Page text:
Hey hey, my my. Rock and roll will never die. Neil Young didn't mention the fate of R&B dance pop. Maybe that's how Whitney Houston got away from us. "She was happy," fellow singer Kelly Price said the day after her death. "She was the Whitney I always knew." Maybe Ms. Price didn't know Whitney that well, or if she did, there was no way to keep her on the planet for more than forty-eight years.
The other thing that Neil suggests is that it's better to burn out than to fade away. Certainly I wouldn't be writing a tribute to Whitney Houston here if she had simply retired and gone to live a quiet life in the country with her family. Instead she found herself in a wicked dance with the media, searching for attention but hoping the vultures wouldn't pick at those moments when she was most vulnerable: drugs and the damage done to her once sonorous voice. To some degree she made herself a lightning rod for bad publicity, exemplified by her choice to show up on her husband's reality show. Whatever fond memories we may have generated from the eighties became sullied by the rehability of the nineties. Whitney Houston became a punchline.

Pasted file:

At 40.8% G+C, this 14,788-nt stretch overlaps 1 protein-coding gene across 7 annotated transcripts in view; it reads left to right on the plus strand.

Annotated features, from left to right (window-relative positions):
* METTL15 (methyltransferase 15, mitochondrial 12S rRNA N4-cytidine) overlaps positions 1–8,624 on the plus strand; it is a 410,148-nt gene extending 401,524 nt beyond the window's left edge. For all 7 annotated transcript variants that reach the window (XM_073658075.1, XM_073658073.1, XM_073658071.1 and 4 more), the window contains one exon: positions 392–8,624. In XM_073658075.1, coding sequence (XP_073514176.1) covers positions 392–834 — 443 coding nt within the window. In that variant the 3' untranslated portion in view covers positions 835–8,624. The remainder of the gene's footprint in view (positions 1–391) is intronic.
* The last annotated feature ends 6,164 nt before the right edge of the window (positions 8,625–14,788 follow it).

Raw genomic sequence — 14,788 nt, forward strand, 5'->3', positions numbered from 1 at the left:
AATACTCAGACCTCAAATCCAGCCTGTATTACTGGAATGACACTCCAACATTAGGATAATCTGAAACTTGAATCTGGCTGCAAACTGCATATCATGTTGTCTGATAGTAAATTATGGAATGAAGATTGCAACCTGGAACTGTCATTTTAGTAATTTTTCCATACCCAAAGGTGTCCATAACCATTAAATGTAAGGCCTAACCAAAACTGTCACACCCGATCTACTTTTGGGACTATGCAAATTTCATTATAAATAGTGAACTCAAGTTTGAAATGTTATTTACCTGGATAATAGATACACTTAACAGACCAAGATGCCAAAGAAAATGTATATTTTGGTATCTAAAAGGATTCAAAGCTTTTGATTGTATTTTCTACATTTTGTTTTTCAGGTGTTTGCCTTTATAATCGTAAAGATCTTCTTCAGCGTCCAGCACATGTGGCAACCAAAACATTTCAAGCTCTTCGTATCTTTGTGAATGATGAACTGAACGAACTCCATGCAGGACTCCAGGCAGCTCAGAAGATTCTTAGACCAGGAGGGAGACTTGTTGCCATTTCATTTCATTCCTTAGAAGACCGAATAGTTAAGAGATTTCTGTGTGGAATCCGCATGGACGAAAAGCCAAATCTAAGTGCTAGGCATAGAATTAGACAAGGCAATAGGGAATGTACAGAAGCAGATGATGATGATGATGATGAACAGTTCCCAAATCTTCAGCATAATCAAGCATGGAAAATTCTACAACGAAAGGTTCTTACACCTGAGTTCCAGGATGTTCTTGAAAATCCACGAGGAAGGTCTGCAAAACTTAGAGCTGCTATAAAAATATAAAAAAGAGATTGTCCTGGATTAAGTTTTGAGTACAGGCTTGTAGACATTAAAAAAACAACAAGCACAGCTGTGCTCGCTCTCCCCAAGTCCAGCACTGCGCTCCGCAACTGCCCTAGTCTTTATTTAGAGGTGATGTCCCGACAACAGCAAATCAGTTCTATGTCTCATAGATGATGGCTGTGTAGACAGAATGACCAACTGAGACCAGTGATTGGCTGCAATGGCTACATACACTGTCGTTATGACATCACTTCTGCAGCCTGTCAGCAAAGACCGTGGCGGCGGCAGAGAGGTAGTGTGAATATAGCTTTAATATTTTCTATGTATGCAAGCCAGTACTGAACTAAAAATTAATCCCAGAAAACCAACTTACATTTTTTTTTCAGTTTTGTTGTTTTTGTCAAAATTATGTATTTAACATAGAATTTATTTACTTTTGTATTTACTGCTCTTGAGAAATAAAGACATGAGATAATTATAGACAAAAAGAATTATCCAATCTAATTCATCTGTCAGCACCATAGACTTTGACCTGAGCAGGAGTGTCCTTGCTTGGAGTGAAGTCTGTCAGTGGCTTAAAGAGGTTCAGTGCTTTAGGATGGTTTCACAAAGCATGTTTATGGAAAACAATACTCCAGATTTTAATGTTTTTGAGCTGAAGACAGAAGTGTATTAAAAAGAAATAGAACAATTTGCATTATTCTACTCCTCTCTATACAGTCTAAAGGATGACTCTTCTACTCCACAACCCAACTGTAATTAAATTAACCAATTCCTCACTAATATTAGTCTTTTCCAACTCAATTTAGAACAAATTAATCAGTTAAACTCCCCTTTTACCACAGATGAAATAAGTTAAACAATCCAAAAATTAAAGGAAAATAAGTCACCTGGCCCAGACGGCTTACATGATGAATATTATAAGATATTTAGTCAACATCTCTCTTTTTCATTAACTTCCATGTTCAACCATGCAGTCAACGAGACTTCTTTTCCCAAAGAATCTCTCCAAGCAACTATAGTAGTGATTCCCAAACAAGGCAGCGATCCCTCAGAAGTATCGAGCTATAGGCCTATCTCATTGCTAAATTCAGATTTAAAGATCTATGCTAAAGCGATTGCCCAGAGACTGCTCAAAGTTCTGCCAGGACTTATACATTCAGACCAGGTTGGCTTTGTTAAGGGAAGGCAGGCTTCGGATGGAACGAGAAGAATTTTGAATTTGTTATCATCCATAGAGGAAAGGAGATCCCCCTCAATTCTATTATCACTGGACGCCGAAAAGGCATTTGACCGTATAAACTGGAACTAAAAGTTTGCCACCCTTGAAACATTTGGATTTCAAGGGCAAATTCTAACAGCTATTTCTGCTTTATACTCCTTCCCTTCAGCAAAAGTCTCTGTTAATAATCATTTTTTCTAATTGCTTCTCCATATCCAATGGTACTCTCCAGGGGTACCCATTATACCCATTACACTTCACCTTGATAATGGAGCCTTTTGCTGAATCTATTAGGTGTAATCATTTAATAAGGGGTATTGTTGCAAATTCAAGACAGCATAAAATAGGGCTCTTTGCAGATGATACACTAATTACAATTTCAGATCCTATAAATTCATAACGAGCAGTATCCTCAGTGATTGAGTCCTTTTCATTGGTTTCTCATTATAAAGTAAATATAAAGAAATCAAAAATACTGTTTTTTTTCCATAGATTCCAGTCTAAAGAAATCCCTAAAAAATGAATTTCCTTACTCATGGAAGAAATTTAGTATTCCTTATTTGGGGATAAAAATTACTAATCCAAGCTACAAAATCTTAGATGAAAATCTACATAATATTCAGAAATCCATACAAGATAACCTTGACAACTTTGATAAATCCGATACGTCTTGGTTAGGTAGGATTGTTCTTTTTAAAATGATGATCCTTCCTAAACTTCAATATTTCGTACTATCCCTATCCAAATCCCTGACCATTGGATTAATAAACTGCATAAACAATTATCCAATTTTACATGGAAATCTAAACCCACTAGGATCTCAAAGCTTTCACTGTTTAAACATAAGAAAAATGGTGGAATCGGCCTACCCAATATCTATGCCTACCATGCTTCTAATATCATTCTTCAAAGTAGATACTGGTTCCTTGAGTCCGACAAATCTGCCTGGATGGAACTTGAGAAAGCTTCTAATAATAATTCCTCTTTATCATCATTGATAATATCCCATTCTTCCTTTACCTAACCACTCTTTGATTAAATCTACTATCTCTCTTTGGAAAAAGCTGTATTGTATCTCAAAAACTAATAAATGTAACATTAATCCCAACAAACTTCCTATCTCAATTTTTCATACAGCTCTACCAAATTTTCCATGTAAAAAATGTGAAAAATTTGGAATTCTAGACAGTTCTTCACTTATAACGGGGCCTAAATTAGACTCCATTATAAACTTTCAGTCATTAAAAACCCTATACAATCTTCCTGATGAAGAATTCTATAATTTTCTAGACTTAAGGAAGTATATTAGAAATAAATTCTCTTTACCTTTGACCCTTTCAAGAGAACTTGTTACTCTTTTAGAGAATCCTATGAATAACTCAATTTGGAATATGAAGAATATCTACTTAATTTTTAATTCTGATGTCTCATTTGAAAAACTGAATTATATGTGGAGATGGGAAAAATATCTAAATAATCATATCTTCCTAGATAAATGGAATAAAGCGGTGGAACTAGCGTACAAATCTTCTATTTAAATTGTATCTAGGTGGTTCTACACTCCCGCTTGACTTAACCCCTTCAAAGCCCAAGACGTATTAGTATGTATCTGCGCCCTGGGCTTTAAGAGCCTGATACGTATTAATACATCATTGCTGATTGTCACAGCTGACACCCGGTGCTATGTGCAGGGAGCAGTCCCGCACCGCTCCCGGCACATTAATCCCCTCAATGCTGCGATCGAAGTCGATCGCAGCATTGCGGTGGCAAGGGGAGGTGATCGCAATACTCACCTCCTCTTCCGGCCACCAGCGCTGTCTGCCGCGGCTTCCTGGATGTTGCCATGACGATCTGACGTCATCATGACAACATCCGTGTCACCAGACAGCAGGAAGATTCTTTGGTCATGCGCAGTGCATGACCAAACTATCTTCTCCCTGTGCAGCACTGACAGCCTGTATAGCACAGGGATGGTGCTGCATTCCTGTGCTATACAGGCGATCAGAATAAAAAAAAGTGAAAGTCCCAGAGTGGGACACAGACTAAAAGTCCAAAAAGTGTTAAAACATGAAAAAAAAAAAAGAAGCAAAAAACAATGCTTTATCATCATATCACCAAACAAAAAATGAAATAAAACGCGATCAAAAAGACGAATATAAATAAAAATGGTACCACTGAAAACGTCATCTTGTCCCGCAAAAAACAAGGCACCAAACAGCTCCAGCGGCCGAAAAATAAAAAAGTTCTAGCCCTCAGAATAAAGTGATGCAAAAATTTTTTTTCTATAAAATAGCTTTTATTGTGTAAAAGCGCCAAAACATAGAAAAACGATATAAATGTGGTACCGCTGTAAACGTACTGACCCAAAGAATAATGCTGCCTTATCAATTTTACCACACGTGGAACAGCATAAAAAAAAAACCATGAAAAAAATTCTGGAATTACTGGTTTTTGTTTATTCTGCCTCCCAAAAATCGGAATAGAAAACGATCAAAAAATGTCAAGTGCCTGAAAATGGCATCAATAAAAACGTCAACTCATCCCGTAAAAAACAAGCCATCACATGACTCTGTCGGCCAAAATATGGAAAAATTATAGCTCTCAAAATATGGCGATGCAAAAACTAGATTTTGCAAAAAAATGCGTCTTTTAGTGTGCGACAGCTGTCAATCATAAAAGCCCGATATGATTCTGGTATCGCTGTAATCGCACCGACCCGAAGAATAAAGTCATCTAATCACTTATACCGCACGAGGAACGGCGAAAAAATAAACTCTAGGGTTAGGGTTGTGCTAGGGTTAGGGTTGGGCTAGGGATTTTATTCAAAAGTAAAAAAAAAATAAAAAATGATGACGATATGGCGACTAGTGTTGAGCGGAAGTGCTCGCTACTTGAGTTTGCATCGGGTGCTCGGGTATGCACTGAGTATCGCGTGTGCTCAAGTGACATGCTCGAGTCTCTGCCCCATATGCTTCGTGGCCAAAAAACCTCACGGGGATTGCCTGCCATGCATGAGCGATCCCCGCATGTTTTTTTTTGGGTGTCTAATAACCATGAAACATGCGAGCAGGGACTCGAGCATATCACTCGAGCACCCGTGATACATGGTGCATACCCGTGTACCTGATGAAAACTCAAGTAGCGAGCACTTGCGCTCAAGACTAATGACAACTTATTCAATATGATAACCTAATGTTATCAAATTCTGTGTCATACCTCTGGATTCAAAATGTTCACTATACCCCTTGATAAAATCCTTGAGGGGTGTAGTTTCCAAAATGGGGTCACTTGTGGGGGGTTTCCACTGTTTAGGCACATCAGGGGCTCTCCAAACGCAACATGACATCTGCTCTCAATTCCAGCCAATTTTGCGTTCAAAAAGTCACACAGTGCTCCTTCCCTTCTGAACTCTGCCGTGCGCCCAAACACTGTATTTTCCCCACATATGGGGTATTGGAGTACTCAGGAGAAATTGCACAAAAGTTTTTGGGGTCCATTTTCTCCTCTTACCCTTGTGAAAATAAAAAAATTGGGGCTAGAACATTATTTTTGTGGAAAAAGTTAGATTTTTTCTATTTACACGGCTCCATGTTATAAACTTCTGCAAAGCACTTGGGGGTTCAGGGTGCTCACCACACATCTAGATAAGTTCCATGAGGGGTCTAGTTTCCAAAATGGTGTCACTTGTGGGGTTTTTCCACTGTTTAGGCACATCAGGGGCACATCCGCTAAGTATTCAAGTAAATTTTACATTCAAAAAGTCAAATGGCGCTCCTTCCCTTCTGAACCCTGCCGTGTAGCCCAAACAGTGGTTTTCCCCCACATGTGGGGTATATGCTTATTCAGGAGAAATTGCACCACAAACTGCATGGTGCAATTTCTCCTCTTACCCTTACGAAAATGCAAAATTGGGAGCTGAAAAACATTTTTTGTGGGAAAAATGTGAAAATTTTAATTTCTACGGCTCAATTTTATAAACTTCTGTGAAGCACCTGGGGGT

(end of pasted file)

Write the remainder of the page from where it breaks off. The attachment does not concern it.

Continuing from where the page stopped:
And now she has her last headline.
My high school band director used to tell us not to drag the tempo of "The Star Spangled Banner." He reminded us that no one ever paid to hear that song. The possible exception I can think of for this rule would be Whitney Houston's rendition at the 1991 Super Bowl. At that time she was just about the same age as Amy Winehouse when she died. Burn out or fade away? The woman is gone, but that voice remains. Aloha, Whitney.